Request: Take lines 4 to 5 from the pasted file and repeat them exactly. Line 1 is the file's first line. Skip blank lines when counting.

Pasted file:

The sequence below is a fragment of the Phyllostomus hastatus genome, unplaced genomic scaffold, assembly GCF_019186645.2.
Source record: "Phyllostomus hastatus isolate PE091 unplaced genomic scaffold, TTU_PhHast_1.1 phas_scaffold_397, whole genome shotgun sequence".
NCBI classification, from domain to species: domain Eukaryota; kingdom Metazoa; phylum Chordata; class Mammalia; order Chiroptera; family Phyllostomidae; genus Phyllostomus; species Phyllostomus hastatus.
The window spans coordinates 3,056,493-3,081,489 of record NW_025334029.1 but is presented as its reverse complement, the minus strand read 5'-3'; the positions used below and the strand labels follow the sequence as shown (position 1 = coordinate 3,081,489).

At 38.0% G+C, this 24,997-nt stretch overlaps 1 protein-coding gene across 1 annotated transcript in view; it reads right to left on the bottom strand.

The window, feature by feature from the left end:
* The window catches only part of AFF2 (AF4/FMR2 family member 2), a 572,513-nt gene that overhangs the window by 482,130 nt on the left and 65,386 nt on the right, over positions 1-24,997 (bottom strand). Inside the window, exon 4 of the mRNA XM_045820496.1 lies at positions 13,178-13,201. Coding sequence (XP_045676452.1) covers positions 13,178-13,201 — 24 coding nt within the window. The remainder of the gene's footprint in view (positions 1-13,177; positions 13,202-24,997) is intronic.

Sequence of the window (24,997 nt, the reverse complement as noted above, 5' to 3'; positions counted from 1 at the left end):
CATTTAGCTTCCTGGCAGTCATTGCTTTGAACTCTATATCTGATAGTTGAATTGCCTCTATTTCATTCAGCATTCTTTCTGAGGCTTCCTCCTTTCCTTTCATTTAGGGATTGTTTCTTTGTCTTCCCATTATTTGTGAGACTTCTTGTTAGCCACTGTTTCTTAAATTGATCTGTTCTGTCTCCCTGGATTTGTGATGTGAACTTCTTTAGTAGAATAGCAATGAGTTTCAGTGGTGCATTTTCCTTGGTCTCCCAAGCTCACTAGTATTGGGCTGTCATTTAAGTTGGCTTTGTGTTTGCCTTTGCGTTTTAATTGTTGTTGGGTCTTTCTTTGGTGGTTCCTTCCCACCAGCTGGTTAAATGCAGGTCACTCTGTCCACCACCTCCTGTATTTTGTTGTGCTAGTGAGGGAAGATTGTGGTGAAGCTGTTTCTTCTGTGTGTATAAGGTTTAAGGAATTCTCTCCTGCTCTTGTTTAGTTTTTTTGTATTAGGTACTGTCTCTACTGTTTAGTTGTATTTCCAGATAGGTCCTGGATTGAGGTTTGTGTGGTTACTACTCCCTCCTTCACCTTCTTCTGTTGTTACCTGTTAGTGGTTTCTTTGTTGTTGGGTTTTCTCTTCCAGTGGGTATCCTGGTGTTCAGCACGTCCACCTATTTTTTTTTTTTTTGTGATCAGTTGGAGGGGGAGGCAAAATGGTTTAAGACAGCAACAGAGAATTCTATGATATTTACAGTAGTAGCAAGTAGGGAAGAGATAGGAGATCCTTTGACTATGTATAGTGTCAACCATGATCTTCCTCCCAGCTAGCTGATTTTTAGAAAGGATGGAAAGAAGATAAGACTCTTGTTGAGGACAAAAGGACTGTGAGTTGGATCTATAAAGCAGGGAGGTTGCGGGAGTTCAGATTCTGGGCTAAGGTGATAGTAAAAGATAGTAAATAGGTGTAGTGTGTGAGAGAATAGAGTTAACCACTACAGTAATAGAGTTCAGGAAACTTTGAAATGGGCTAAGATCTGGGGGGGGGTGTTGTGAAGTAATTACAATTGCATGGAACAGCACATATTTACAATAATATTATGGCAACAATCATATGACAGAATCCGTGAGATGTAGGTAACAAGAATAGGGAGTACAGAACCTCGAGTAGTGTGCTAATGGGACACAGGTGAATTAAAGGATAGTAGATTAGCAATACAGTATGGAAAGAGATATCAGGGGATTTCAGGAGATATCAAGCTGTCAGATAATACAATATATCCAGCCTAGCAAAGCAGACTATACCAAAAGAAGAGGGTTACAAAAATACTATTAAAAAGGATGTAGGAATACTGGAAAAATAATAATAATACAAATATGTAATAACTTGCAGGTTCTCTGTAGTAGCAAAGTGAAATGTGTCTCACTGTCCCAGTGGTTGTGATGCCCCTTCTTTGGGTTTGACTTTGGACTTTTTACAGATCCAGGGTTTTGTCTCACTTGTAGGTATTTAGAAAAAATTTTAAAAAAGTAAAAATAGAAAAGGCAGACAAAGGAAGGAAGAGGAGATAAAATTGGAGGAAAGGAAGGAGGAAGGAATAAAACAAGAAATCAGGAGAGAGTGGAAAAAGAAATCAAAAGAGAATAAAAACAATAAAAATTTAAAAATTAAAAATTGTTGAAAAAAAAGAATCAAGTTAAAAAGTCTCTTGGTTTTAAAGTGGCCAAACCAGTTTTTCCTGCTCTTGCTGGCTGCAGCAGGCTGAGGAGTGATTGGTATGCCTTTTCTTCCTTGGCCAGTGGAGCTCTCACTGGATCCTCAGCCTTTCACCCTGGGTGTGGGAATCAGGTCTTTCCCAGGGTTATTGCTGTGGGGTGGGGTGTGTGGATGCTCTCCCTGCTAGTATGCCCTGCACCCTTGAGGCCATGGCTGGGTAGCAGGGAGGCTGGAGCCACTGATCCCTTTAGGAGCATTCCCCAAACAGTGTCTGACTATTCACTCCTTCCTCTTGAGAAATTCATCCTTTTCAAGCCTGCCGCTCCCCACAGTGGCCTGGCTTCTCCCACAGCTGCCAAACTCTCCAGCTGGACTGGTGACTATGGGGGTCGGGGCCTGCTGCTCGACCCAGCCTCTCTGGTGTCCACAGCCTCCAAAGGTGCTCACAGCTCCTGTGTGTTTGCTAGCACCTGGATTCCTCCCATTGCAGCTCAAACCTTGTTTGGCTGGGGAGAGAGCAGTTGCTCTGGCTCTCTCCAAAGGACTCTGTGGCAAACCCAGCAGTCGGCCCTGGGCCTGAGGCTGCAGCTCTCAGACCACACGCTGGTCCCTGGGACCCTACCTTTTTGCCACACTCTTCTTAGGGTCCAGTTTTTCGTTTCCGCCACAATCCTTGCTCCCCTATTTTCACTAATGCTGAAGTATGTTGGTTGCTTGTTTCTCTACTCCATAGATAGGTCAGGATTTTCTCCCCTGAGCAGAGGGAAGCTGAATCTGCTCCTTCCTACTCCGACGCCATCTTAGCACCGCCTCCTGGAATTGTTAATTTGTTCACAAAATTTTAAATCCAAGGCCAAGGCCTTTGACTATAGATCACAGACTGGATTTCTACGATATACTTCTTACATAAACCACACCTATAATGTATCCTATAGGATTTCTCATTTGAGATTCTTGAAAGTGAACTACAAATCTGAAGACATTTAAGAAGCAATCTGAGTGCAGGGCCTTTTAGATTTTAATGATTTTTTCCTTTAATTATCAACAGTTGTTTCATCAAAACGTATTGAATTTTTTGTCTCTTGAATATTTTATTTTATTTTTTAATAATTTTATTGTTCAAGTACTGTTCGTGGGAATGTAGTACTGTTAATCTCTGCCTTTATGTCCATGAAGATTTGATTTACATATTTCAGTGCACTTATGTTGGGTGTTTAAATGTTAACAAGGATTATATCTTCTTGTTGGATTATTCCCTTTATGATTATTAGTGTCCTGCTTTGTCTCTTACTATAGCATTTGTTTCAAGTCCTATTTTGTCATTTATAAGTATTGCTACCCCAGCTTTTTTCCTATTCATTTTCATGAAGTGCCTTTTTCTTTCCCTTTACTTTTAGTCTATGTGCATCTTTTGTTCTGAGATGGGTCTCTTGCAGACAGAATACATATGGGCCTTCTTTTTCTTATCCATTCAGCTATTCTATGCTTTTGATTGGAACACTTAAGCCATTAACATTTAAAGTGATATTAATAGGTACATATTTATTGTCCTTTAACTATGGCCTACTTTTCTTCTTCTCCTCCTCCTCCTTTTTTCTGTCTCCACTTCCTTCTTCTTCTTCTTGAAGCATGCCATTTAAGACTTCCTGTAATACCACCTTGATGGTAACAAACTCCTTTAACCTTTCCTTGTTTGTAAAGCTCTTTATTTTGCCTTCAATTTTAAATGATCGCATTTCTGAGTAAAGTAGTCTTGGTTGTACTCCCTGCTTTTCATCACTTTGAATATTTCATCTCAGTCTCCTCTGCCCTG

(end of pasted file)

The window spans coordinates 3,056,493-3,081,489 of record NW_025334029.1 but is presented as its reverse complement, the minus strand read 5'-3'; the positions used below and the strand labels follow the sequence as shown (position 1 = coordinate 3,081,489).

At 38.0% G+C, this 24,997-nt stretch overlaps 1 protein-coding gene across 1 annotated transcript in view; it reads right to left on the bottom strand.